Jacob Rees-Mogg tries to limit the damage after speech to far-right group

Jacob Rees-Mogg is well liked in parliament but was trying to limit damage to his reputation last night
Jacob Rees-Mogg is well liked in parliament but was trying to limit damage to his reputation last night
Ian Dunt By

Jacob Rees-Mogg frantically tried to limit the damage to the Conservative party last night, after he was found to have given a speech to a far-right group.

The Tory MP, who is well liked in parliament for his wit, found himself in a potentially disastrous position when it emerged that a group he did an after-dinner speech for want immigrants repatriated and for Doreen Lawrence to be denied her peerage.

"It's undoubtedly embarrassing. I feel very silly. This was clearly a mistake," he said.

"I try to accept invitations from most people who ask me to speak. I could limit myself to just speaking to Conservative Associations, which would be safe but politics, is about speaking to a variety of views.


"But I wouldn't want to be caught out in this way again."

Ress-Mogg said he had asked Conservative central office for any information about the group, including whether he should be worried about its politics, but they were unable to help him.

Tory HQ's failure to provide information was strange because a short search online reveals some highly questionable views.

The group's vice-chair is Gregory Lauder-Frost, a prominent figure on the far-right.

Lauder-Frost is the former political secretary of the Monday Club, which had its links with the Tory party suspended by Iain Duncan Smith due to its outbursts on immigration and race.

He then worked for Western Goals Institute, which had links to European fascist groups.

The Traditional Britain manifesto demands a return to "indigenous customs and traditions" and the scrapping of all "race-relations legislation".

The group's literature also mentions 'cultural Marxism', a phrase commonly used by groups on the far right in the UK and the US.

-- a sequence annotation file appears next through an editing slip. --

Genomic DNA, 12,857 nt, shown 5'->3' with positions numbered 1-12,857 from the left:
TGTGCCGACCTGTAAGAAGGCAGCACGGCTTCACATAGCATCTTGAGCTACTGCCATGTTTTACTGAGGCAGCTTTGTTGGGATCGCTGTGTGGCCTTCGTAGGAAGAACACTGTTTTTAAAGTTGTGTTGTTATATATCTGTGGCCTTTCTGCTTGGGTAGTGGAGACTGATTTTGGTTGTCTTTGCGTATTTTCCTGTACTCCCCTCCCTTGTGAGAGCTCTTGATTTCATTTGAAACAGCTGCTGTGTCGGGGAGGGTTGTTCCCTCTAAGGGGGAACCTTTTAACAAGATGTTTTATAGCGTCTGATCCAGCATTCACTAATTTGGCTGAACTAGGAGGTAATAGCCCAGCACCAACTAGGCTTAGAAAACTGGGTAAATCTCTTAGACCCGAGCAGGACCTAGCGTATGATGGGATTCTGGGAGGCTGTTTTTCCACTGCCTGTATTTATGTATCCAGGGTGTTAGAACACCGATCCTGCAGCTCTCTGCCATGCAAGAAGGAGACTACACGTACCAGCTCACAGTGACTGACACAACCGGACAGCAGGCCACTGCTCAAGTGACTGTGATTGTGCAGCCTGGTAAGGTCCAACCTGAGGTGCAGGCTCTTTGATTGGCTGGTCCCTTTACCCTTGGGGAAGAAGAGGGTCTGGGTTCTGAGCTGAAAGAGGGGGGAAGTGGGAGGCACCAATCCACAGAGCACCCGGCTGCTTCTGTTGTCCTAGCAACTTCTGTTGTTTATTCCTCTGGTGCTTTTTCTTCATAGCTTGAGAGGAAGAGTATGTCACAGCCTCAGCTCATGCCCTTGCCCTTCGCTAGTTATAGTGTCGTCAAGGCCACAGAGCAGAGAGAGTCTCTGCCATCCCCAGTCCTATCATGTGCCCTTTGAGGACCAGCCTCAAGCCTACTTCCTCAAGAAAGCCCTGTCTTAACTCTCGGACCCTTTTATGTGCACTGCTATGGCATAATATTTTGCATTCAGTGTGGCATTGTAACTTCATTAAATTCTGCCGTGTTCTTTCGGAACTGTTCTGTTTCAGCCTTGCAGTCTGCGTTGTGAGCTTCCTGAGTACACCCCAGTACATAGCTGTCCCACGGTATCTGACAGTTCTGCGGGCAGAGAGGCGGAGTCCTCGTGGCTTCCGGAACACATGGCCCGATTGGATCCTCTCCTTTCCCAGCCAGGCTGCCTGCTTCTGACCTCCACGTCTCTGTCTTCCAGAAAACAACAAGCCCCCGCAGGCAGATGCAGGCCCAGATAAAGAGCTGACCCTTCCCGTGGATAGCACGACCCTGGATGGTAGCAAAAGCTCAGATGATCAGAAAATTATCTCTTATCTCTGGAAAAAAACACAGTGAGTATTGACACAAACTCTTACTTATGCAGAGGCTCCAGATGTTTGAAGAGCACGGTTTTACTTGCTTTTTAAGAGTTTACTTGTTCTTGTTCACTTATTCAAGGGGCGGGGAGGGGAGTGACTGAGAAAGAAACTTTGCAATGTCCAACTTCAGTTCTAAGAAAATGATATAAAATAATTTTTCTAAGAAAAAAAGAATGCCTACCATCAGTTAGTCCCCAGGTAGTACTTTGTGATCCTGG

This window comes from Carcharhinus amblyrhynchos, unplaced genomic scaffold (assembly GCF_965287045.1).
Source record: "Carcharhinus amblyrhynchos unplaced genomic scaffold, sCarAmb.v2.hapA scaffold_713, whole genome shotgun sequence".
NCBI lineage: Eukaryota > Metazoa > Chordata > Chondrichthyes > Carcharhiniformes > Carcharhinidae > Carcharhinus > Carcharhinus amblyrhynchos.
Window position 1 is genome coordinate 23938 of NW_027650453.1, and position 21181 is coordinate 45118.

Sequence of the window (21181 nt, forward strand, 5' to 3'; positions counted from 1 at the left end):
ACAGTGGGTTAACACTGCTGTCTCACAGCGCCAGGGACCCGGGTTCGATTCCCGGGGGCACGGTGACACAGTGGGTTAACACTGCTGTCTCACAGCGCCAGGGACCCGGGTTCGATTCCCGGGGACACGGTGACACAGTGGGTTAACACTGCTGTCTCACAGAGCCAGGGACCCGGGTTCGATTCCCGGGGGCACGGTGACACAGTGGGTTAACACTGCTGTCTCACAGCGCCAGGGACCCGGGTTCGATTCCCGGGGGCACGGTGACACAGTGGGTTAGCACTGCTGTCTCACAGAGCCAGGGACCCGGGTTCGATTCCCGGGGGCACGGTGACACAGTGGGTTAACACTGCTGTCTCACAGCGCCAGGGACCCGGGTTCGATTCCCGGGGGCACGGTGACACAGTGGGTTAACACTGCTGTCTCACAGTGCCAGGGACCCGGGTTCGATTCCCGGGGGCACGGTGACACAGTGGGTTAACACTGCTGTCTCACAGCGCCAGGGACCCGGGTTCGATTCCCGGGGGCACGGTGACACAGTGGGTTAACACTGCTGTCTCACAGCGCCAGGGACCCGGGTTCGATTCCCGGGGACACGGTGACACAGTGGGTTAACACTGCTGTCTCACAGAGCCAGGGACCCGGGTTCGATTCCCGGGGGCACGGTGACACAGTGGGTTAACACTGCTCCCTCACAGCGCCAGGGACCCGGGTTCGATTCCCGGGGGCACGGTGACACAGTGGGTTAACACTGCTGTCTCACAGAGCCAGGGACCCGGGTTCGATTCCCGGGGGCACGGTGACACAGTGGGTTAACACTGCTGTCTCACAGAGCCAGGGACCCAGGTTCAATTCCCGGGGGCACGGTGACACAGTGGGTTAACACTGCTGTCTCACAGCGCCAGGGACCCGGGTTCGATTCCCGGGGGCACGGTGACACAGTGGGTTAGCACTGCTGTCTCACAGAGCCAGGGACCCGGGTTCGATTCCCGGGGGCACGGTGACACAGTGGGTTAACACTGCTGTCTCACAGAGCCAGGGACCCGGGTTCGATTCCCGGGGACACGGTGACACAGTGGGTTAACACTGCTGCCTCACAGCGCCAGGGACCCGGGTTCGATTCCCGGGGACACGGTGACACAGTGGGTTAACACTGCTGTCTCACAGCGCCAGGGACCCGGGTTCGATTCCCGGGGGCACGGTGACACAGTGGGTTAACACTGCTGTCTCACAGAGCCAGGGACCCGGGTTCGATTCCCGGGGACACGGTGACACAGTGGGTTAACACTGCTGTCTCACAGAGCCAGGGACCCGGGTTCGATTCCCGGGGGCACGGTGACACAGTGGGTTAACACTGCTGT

It also calls for the "assisted repatriation" of ethnic minorities who came to Britain after World War Two.

It described Streatham MP and shadow business secretary Chuka Umunna as "Nigerian".

Speaking to the Telegraph about the decision to grant a peerage to Doreen Lawrence, Lauder-Frost said: "I feel this woman has done the British nation no favours whatsoever. If these people don't like us and want to keep attacking us they should go back to their natural homelands."

Anti-fascist group Searchlight said it tried to warn Rees-Mogg before the black tie dinner at London’s East India Club, but he ignored its advice.

"It's shocking that a Conservative MP would associate himself with a group which has such extreme and unpleasant views, despite reportedly being warned by Searchlight," Sheila Gilmore MP, Labour MP for Edinburgh East, said.

"Jacob Rees-Mogg has made a serious error of judgement and must explain why he appears to have ignored Searchlight's warning. He should make clear that he does not support the deportation of black Britons, or celebrate the French far-right National Front, or regard ethnic minority MPs as foreign.

"Condoning views like these is not harmless fun or mild eccentricity - it is deeply offensive and shows a lack of respect and common sense. It's yet another example of a Tory who is completely out of touch with modern Britain."

Speaking about Rees-Mogg's attendance, Lauder-Frost said: "We invited him specifically because he is a traditionalist. I’ve no idea how he managed to get through Central Office’s approved candidates list. We thought he might have been a breath of fresh air."

In a comment which will come as a relief to the Tory MP, the vice-chair then added that they had discussed immigration after the dinner and that Rees-Mogg had given an "assimilationist response".

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